Best of Gregory Benford eBook

Best of Gregory Benford eBook

eBook Edition
Illustration By John Harris
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Edited by David G. Hartwell.

Dust jacket illustration by John Harris.

This is a monumental collection of thirty-eight Gregory Benford stories, including some of the best science fiction of the last fifty years, chosen from the more than two hundred he has published to date:

At the end of the 1960s, Benford expanded his novella “Deeper than the Darkness,” to become his first novel of the same title in 1970. He hit his stride in the 1970s, making his reputation with stories such as “Doing Lennon” and “In Alien Flesh.” By the end of that decade he had written In the Ocean of Night, the first of his impressive Galactic Center novels. He entered the 1980s a Nebula Award-winner for his classic novel, Timescape. That decade continued with the impressive stories “Relativistic Effects” and “Exposures,” the novel, Against Infinity, and ended with “Matters End” and “Mozart on Morphine.”

By the middle of the 1980s he had also taken the leadership position of spokesman for hard science fiction, and contended with the rising cyberpunk reformers of hard SF. He has remained the most articulate defender of science’s role in science fiction to this day, and perhaps the most literate and literary of its writers. In the 1990s, by now an acknowledged master of hard science fiction, he became more playful in some works, in particular stories such as “Centigrade 233,” a riff on Ray Bradbury’s classic Fahrenheit 451, and “Zoomers,” a dot-com bubble superman fantasia, while still holding to the center with the majority of his writing, completing his long series of Galactic Center novels and even writing in Isaac Asimov’s Foundation universe.

That playful thread became central after the turn of the millennium, with shorter satirical pieces originally published in Nature, such as “Applied Mathematical Theology” and “Reasons Not to Publish.” But he still wrote the innovative stories “Bow Shock,” “Mercies,” and “The Sigma Structure Symphony” and in the second decade of the new century embarked on a major collaboration with Larry Niven, in the novels The Bowl of Heaven and Shipstar.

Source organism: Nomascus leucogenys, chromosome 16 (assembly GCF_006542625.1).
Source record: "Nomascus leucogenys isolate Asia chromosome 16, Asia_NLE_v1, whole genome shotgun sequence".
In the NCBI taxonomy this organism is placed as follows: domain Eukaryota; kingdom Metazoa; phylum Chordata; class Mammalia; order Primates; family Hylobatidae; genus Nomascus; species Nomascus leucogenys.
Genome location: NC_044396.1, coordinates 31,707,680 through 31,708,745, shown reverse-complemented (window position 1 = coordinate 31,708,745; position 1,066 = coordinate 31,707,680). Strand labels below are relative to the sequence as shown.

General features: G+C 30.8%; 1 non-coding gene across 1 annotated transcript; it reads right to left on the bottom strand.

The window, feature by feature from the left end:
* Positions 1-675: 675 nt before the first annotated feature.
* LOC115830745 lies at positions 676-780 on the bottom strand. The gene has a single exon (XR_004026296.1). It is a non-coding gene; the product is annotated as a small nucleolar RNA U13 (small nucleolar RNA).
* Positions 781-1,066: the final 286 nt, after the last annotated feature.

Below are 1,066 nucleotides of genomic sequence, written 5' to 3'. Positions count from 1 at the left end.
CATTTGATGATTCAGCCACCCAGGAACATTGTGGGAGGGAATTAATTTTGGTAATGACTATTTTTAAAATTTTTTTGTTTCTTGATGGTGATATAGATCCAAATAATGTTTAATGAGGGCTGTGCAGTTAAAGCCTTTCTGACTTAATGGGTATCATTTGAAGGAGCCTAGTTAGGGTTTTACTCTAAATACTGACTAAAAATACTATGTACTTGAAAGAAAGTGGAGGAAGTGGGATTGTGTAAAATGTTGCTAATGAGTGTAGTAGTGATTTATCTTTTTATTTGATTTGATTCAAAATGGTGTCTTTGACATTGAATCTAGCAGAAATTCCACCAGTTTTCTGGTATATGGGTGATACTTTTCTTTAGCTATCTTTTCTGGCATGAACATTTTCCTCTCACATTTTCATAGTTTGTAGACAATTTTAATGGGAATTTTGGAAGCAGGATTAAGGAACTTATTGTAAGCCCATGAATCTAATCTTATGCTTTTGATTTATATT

We have here a series of snapshots of a moving target, a writer who has been growing and changing for decades, extending his art, and the art of science fiction writing. Benford continues building himself challenging structures to write in with two story series in progress that may emerge as major works. He’s not slowing down. But for the record we now have this book, a permanent chronicle of a major career. Six decades so far.

Table of Contents:

  • Nobody Lives on Burton Street (1970)
  • Doing Lennon (1975)
  • White Creatures (1975)
  • In Alien Flesh (1978)
  • Redeemer (1979)
  • Dark Sanctuary (1979)
  • Time Shards (1979)
  • Exposures (1981)
  • Relativistic Effects (1982)
  • Of Space/Time and the River (1985)
  • Time’s Rub (1985)
  • Freezeframe (1986)
  • Proselytes (1988)
  • Matter’s End (1989)
  • Mozart on Morphine (1989)
  • Centigrade 233 (1990)
  • World Vast, World Various (1992)
  • In the Dark Backward (1993)
  • A Desperate Calculus (1995)
  • Zoomers (1996)
  • The Voice (1997)
  • Slow Symphonies of Mass and Time (1998)
  • A Dance to Strange Musics (1998)
  • Anomalies (2001)
  • Comes The Evolution (2001)
  • Twenty-Two Centimeters (2004)
  • A Life with a Semisent (2005)
  • Applied Mathematical Theology (2006)
  • Bow Shock (2006)
  • Reasons Not to Publish (2007)
  • The Champagne Award (2008)
  • Penumbra (2010)
  • Gravity’s Whispers (2010)
  • Mercies (2011)
  • Grace Immaculate (2011)
  • Eagle (2011)
  • The Sigma Structure Symphony (2012)
  • Backscatter (2013)
  • Afterword

From The Wall Street Journal:

The Best of Gregory Benford, edited by David G. Hartwell, brings together almost 40 of his 200 stories. They're the best introduction you can find to how scientists think.... The odd thing is that, for all the chill of the situations, this collection is actually ‘heartwarming’ (to use an adjective Mr. Benford would scorn). He'd much prefer "clear-eyed." But the fact is, he remains an optimist. There's a solution for everything, if, but only if, you have the will and the skill to find it.”


John Harris
Gregory Benford
eBook Edition